As an undergraduate on agricultural scholarship at the University of Idaho, Kurt Daw planned to raise sheep on his family's farm until a theatre professor inspired new ideas.
"It was the analysis of Chekhov's plays that hooked me," remembers Daw, SF State's newly appointed dean of the College of Creative Arts. "Those scribbles on the page encoding deep human experience, and your active imagination bringing that alive. Before it had never occurred to me how much human dialogue happens through the arts."
Now Daw is set to help spark similar epiphanies for SF State students during a pivotal time. With a sterling resume -- formerly dean of the School of Fine and Performing Arts at the State University of New York-New Paltz, past president of the Association for Theatre in Higher Education, and author of two acting textbooks -- Daw arrives as SF State prepares to break ground on the $50 million Mashouf Creative Arts Center in 2010.
"This building will be the gateway," Daw says, dreaming aloud of inviting the San Francisco Opera to perform in the 1,200-seat main theater. "We want to partner with the major arts institutions of San Francisco." He sees a College of Creative Arts that draws audiences from the diverse neighborhoods near campus, while encouraging students seeing their first opera production or art show at SF State to check out the offerings in downtown San Francisco.
Just as important, the center will strengthen a philosophy about creativity that SF State "got right," Daw says, when it placed not only visual arts and performing arts, but also broadcasting and electronic media within a single college.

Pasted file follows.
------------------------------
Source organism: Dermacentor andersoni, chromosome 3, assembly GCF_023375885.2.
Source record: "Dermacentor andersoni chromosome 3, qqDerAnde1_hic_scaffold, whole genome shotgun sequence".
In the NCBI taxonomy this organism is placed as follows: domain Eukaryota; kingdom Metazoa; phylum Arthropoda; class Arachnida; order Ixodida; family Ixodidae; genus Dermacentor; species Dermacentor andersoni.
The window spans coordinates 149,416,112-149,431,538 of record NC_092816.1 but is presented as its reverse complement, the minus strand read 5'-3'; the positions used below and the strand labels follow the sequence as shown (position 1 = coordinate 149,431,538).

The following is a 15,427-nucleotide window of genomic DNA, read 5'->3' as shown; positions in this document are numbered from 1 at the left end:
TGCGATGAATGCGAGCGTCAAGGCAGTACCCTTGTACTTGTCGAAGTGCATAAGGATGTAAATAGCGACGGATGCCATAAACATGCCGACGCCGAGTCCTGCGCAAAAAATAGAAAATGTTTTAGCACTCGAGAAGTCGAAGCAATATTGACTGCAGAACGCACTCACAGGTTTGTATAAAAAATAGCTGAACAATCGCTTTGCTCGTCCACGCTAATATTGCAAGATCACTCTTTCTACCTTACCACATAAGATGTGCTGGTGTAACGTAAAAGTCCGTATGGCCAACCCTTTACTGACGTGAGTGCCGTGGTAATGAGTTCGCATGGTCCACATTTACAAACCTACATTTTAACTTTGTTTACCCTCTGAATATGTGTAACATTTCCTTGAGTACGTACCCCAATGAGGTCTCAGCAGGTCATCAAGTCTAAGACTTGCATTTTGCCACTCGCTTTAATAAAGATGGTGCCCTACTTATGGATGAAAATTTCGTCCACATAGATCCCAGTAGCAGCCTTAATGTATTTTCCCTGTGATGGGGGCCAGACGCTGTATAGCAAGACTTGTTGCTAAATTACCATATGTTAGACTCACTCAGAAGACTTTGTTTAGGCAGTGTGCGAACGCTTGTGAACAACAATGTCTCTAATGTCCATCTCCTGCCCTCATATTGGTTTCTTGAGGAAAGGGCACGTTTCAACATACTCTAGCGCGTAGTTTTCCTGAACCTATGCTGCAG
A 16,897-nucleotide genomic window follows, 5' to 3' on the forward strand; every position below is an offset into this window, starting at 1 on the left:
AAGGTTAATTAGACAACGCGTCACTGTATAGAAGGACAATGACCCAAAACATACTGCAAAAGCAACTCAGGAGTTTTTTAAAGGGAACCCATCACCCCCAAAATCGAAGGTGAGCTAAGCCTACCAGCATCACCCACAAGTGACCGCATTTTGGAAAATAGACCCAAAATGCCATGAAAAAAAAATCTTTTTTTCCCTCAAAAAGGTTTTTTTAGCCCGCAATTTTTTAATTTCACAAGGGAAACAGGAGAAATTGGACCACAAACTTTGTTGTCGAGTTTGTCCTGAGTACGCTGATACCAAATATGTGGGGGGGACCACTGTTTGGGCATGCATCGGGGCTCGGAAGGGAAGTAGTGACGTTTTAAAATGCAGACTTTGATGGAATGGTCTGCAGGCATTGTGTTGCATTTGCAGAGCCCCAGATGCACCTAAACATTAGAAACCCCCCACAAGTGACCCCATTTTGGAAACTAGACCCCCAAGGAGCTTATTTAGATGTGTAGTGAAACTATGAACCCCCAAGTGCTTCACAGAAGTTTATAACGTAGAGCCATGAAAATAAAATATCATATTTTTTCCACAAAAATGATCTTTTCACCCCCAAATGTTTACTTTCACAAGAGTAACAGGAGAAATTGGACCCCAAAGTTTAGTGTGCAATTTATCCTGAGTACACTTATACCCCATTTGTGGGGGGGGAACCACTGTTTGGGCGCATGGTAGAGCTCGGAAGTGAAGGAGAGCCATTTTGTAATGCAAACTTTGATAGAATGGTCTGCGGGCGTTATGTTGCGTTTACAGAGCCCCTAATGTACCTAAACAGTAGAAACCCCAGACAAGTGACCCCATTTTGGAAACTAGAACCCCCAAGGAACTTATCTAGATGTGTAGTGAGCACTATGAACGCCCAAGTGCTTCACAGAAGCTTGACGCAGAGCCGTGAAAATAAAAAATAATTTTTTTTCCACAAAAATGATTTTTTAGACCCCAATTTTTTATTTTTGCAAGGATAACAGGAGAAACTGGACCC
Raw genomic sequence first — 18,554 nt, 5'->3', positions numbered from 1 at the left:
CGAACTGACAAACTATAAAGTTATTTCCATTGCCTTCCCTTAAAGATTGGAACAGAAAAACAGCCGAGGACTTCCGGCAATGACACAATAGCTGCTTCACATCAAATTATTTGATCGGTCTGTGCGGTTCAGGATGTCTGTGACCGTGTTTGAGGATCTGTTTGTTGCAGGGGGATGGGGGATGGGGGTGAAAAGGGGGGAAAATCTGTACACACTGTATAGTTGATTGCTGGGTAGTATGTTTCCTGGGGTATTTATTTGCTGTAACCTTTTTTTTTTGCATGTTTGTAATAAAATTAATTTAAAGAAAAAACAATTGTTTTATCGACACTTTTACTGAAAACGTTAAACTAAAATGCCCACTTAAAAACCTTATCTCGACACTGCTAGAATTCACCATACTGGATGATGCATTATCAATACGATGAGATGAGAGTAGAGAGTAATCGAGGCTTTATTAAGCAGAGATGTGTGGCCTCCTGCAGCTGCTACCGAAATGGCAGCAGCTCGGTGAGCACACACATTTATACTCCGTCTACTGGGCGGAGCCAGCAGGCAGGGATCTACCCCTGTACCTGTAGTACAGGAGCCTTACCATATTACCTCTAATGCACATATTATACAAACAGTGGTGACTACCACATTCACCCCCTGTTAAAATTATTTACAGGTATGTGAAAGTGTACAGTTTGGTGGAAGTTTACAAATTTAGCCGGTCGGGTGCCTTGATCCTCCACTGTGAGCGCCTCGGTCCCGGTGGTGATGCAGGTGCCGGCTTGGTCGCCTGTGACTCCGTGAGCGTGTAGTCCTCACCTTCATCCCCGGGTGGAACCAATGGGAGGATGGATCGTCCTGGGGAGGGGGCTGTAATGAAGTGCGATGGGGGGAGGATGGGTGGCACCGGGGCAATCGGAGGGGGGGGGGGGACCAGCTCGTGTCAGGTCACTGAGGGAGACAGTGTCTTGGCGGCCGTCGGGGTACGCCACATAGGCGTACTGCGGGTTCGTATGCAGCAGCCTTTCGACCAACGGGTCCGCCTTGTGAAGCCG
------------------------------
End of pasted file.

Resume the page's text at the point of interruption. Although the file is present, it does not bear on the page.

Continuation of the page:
"I think SF State has the message correct, that creativity is what matters, not the medium," he says. "Having it all under one roof keeps us focused on the underlying principle. And it keeps us on the cutting edge, even in the traditional disciplines. What used to be distinct disciplines are now losing their boundaries. We'll have students running from department to department and using them all."
That atmosphere benefits everyone on campus, says Daw, who calls the importance of creativity his "new soapbox," and is frequently heard repeating author Sir Ken Robinson's belief that "Creativity now is as important as literacy, and we should treat it with the same status."
"I don't disrespect traditional education," Daw says. "We need to be literate and logical. But I really do think right-brainers rule the future."
His enthusiasm is already catching on with students who stop him in the halls. And Daw has wasted no time connecting with alumni, meeting with Creative Arts grads in New York, and conducting a Q and A with Tony- winning Broadway musical director Paul Gemignani (B.A., '60) for fellow alumni at the San Francisco War Memorial Opera House.
The revelations he had as a University of Idaho student reading Chekhov, he says, are more relevant than ever. "We live in a world that calls for innovation, creativity and connectivity," he said. "I really believe a creative degree gives you the skills and resources to live in that world."
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